The “General Manager's Boot Camp” is a week-long class conducted by Jeff Sacks and myself. Our goal and motto for this dealership management class is “Shaping Our Future Leaders.”
While much is devoted to helping attendees recognize and then act on gross opportunities within the individual operating departments, much of our time is devoted to helping enlistees focus on specific “big picture” perspectives.
There are three areas we call “The Big 3 Challenges”: Personnel Productivity, Expense Management/Control and Asset Management.
If you stay on top of these, you will succeed in the car business and other businesses, too.
Keep focused on employee productivity and the need for certain minimum departmental performance standards in your organization. If you fall below these standards, this is a symptom of a deeper issue.
The formula for determining your starting point is as follows: Take the total gross from the individual departments each month, and divide that number by the respective department's employee count.
Track this number monthly to monitor your progress toward achieving your standard, share this with your management and post the most recent 12 month's results in a conspicuous location so this number is constantly visible.
Ensure your departmental employee counts are correct using full-time equivalencies. Most likely, the departmental count will end in a fraction due to the allocation or departmental sharing of employees, e.g., your cashier and telephone operator.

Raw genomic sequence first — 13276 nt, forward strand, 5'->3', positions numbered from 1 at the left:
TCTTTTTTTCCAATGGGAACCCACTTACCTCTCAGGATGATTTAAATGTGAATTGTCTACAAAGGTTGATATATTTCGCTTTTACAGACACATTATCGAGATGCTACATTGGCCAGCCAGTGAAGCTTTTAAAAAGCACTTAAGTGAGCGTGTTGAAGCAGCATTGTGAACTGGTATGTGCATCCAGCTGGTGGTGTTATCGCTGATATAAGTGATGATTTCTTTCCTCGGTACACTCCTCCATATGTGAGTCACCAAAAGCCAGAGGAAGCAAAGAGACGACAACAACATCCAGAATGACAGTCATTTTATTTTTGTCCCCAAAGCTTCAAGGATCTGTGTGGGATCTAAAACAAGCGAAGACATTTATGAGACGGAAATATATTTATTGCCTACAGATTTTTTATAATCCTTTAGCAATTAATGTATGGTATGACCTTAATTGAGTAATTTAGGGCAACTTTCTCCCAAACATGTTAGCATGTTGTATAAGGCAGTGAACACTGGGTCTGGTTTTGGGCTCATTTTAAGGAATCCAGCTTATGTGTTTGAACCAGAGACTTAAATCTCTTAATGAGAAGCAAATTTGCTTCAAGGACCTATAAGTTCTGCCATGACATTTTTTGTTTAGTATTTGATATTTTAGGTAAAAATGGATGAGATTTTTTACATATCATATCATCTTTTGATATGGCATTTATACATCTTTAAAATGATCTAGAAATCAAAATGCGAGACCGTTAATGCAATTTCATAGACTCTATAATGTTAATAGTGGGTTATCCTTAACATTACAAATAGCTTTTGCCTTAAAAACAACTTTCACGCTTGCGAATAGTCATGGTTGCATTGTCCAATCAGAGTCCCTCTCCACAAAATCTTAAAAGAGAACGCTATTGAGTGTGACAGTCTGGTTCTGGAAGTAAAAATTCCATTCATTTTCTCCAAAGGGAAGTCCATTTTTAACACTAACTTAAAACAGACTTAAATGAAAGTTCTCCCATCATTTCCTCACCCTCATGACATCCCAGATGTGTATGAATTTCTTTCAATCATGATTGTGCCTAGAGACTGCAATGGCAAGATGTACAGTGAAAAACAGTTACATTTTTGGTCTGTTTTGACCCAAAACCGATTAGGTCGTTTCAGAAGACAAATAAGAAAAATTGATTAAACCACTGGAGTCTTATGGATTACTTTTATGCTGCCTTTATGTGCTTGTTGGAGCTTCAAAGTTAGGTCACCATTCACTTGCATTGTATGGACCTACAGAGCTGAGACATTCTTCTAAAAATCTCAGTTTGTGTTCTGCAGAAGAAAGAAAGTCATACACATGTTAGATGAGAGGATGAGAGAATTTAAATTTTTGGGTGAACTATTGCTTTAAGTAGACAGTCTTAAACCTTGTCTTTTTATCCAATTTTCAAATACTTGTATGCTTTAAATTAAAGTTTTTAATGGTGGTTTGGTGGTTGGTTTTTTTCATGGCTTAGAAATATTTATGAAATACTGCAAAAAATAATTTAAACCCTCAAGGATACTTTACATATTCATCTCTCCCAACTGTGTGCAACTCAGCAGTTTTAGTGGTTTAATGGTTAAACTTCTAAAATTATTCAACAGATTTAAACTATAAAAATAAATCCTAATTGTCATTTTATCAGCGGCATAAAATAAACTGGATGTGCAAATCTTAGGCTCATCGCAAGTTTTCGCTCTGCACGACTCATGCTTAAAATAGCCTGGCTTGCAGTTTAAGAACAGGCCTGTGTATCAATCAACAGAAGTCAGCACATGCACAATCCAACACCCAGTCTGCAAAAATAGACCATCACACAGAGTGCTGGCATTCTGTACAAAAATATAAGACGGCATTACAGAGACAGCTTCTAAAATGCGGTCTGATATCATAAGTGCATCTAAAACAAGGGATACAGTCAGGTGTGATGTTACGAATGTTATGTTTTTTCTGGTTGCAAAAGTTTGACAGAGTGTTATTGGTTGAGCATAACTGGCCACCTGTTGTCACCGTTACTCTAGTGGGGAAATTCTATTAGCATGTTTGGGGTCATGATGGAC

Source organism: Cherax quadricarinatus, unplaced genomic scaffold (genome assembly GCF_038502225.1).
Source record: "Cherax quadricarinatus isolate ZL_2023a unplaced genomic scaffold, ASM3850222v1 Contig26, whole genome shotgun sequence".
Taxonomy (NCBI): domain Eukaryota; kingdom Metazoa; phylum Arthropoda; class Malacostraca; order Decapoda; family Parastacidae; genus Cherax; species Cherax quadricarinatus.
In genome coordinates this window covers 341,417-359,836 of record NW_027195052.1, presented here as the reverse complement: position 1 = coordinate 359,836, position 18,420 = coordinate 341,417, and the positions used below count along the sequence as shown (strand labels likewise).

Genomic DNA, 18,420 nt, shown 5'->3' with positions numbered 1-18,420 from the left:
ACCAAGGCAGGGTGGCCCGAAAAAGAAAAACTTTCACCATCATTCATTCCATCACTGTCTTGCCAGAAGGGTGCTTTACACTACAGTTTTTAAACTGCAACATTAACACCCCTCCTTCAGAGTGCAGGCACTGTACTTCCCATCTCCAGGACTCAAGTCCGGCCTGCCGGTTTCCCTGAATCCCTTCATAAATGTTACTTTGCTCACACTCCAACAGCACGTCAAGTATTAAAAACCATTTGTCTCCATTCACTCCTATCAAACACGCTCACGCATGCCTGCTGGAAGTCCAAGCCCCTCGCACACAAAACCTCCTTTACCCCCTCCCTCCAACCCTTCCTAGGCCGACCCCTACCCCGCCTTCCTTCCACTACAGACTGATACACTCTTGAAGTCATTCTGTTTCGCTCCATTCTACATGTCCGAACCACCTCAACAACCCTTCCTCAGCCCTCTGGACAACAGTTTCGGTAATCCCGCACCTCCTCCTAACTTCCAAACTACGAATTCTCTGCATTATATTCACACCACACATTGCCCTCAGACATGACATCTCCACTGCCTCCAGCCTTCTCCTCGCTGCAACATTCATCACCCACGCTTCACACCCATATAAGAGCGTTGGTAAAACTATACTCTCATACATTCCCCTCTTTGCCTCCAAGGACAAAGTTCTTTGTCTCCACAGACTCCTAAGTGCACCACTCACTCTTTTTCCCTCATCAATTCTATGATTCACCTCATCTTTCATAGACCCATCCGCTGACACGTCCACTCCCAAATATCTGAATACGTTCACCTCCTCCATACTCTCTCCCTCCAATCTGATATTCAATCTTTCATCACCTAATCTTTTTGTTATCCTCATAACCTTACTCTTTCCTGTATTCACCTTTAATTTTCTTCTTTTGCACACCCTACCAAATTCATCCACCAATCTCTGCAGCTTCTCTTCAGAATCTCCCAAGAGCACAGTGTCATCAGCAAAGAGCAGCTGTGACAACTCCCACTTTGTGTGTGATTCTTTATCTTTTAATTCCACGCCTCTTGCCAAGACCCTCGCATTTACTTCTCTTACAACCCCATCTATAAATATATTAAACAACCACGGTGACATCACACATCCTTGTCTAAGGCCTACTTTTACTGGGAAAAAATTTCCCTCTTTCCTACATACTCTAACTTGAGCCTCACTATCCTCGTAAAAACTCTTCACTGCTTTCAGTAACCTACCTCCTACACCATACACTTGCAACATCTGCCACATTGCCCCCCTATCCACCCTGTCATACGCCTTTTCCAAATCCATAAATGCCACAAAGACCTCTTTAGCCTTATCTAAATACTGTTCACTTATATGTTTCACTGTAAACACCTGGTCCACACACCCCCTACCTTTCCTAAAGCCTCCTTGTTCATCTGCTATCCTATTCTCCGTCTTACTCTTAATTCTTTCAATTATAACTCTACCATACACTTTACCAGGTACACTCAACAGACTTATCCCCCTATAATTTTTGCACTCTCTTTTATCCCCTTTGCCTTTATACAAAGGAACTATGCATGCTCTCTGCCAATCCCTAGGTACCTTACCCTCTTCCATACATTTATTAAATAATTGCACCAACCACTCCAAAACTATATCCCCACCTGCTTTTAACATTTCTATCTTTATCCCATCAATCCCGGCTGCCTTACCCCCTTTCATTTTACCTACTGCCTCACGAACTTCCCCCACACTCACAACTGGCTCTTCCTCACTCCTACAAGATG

As a reference, the following are the May 2006 YTD averages from the NCM database:
|Combined New & Used Dept||$10924||$10033||$15911||$|
Expense control/management requires education and discipline. There are two types of expenses, essential and non-essential. If it is an essential expense, what actions can be taken to reduce it?
Do you have an approved vendor list and, if so, are you soliciting bids on an annual basis to ensure you are receiving the best-available pricing and service? Do employees purchase only from approved vendors using company issued purchase orders?
Each expense requires a budget based on a specified percentage of gross. Track each expense category monthly using the expense-trend analysis available on your dealership computer system.
In addition, use sub-accounts to identify each component of the expense category. As an example, don't just accept that your policy expense is traditionally high. Break down the account by department by commonly included components such as customer accommodation, rental cars, lot damage, etc.
Hold monthly dedicated expense meetings with your management team and payables person to discuss specific controls and to provide education.
Many dealers routinely hold “payable parties” at which managers are given all of their department's payables. Prior to the dealer signing the check, each manager must sign the invoice approving payment. This is an excellent way to educate your personnel.
The last of the discussed three challenges is asset management. First, there must be dealership goals regarding days' supply levels. Levels must extend beyond vehicle and parts inventories to include other inventories such as work in process, contracts in transit and accounts receivables.
Suggested days' supply levels are:
|Asset||Days' Supply Goal|
|New Vehicles||45 to 60 days|
|Used Vehicles||30 days|
|Parts Inventory||55 days|
|Contracts in Transit||3 days|
|Work in Process||3 days|
|Warranty Receivables||10 days|
|Parts & Service Receivables||15 days|
Dealers and their personnel' who stay focused on these three areas of business, will be well on their way to obtaining desired results.
Tony Noland ([email protected]) is the president and CEO of NCM Associates, Inc.